Constantine A. Stratakis, M.D., D(Med)Sc
Dr. Constantine A. Stratakis was named the Scientific Director of the Division of Intramural Research (DIR) of the NICHD in August 2011, after serving as the Acting Scientific Director since July 2009. Dr. Stratakis was formally trained as pediatrician and medical geneticist. During the last 20 years, he has made significant contributions to the fields of endocrinology and genetics: he is well known for many discoveries, but he is most famous for the identification and characterization of the gene for Carney complex (CNC) and primary pigmented nodular adrenocortical disease (PPNAD), as well as the more recent molecular elucidation of a whole class of disorders associated with bilateral adrenocortical hyperplasias (BAHs) and the genetic defects associated with the Carney-Stratakis syndrome (CSS), comprising heritable paragangliomas and gastrointestinal stromal tumor syndrome.
Dr. Stratakis trained first at the Endocrine Unit, University of Athens in the early 1980s, and there he participated in the first efforts to establish congenital hypothyroidism screening in Greece; this work was followed by establishing assays for SHBG, HCG, GH, IGF-I and IGF-II, all of which continued to be used by Greek academic and commercial labs until the mid-1990s. Subsequently, Dr. Stratakis was fortunate to train with some of the best in endocrinology, including: Professor J-P Luton at Hospital Cochin, Paris, France, where he was introduced into the world of Cushing syndrome; Professor X. Bertagna, with whom he now collaborates; and eventually, he joined Dr. George P. Chrousos’ laboratory at the Developmental Endocrinology Branch (DEB), NICHD, NIH. After completing an internship and residency in pediatrics, and two fellowships in medical genetics and pediatric endocrinology (the three clinical specialties that he currently holds board certifications for), Dr. Stratakis returned to NICHD to pursue his independent career, where he rose through the ranks to become the director of the Program on Developmental Endocrinology and Genetics, which includes the now-dissolved DEB. In 2002, he also became the director for the Fellowship Program in Pediatric Endocrinology.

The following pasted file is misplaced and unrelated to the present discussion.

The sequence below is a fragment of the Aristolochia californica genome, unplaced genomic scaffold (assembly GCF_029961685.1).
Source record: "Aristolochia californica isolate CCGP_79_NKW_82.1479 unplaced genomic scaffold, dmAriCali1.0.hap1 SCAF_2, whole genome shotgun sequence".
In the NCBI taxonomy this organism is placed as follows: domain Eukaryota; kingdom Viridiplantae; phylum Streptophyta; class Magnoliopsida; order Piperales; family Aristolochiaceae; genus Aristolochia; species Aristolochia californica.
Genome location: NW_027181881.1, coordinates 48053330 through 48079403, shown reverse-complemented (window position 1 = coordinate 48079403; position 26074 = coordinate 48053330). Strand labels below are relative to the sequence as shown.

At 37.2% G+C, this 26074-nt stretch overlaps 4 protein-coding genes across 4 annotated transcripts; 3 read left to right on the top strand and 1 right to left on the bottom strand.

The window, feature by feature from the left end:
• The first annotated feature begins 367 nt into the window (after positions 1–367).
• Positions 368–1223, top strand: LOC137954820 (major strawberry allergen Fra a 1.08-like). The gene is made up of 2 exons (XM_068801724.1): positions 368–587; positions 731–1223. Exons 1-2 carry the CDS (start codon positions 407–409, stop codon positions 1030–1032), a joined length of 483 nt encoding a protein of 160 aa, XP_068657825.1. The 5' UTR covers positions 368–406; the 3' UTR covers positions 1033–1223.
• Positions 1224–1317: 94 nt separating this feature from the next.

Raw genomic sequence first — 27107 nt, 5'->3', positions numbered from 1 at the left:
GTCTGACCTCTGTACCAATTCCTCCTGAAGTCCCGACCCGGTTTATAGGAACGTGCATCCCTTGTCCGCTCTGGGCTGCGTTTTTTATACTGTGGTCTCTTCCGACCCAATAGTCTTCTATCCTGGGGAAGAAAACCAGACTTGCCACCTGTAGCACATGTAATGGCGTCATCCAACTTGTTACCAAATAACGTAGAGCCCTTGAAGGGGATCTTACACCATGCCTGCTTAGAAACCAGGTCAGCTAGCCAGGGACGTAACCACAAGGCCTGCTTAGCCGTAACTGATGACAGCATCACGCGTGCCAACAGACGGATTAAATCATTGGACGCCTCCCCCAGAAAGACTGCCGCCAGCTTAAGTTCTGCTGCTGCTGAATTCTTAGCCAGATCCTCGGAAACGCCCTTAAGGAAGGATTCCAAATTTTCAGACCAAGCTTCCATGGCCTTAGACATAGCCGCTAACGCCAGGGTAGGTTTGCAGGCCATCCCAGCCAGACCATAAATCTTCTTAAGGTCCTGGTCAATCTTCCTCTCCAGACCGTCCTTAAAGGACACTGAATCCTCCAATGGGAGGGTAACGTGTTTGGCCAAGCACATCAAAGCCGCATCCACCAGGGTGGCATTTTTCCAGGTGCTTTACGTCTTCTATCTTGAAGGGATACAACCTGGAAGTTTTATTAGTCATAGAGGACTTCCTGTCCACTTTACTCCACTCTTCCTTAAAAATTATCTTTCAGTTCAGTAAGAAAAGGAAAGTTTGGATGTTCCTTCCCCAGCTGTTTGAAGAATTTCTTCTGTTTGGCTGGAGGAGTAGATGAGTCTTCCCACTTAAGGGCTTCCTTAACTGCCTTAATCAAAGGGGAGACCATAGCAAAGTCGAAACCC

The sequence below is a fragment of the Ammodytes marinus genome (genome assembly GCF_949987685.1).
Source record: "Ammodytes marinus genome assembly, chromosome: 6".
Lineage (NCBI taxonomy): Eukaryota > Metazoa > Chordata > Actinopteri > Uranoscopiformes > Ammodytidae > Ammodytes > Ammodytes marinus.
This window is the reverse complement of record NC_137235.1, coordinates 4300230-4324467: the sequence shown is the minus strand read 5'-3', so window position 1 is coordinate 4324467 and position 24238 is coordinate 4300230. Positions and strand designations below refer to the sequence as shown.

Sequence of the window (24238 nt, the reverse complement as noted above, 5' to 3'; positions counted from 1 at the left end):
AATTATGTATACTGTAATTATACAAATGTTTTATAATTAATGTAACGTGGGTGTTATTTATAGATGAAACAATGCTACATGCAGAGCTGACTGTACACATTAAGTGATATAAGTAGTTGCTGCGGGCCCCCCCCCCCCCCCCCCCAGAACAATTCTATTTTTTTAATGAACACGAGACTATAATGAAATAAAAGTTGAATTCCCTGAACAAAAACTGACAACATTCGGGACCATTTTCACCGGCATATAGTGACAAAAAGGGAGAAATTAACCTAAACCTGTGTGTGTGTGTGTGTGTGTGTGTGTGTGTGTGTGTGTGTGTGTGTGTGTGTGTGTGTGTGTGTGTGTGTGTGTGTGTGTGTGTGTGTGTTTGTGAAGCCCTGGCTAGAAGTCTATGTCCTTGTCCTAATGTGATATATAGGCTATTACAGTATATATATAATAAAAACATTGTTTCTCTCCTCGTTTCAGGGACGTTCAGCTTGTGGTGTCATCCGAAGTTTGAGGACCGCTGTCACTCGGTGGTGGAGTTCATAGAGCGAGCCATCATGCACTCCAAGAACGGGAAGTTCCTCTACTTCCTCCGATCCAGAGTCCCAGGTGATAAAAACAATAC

Dr. Stratakis was the first to identify germline mutations in PRKAR1A, encoding the regulatory subunit of protein kinase A, as the cause of CNC and PPNAD. His mentor and friend, Dr. J. Aidan Carney (Mayo Clinic), was instrumental in this collaborative work: Stratakis expanded on Carney’s meticulous phenotyping to characterize a variety of adrenocortical tumors which led to a new classification of these hyperplasias (BAHs) based on genetic, biochemical, and histological features. Dr. Stratakis’ clinical and translational investigation carries significant clinical implications. Gene-based testing for CNC, PPNAD, and CSS patients can result in earlier diagnosis, more effective treatment, organ-specific surveillance and prophylaxis. As part of related investigations on a syndrome that is not related to PPNAD or CNC, but that predisposes one to adrenal and other tumors, he and Dr. Carney described a disorder that bears their names (Carney-Stratakis syndrome). Dr. Stratakis and his colleagues followed the PRKAR1A gene discovery with the elucidation of cAMP signaling pathway’s role in adrenal and other endocrine tumors by utilizing in vitro experiments and creating mouse models to understand tissue-specific effects of abnormalities of the cAMP-dependent protein kinase (PKA) enzyme. More recently, using a combination of new genome-wide technology and clever extrapolation of PKA signaling facts, Stratakis and team identified mutations in the phosphodiesterase (PDE) genes 11A and 8B (PDE11A, PDE8B) in a variety of tumors. This work was published in Nature Genetics and the New England Journal of Medicine. These observations, in turn, gave rise to analyzing the role of the PDEs in tumorigenesis, a previously unsuspected connection.
Dr. Stratakis was the first recipient of the Endocrine Society-Pharmacia International Award for Excellence in Published Clinical Research (JCEM 1998;83:1348) in 1999, and 2000, 2005, and 2007 NIH Merit Awards. Dr. Stratakis has been honored nationally and internationally by invitations from the academic centers around the world by visiting professorships from Harvard University to The Free University of Berlin to, more recently, the University of Adelaide, Australia. He serves on several editorial boards, and he was recently named Deputy Editor of the Journal of Clinical Endocrinology and Metabolism, the leading journal in endocrinology.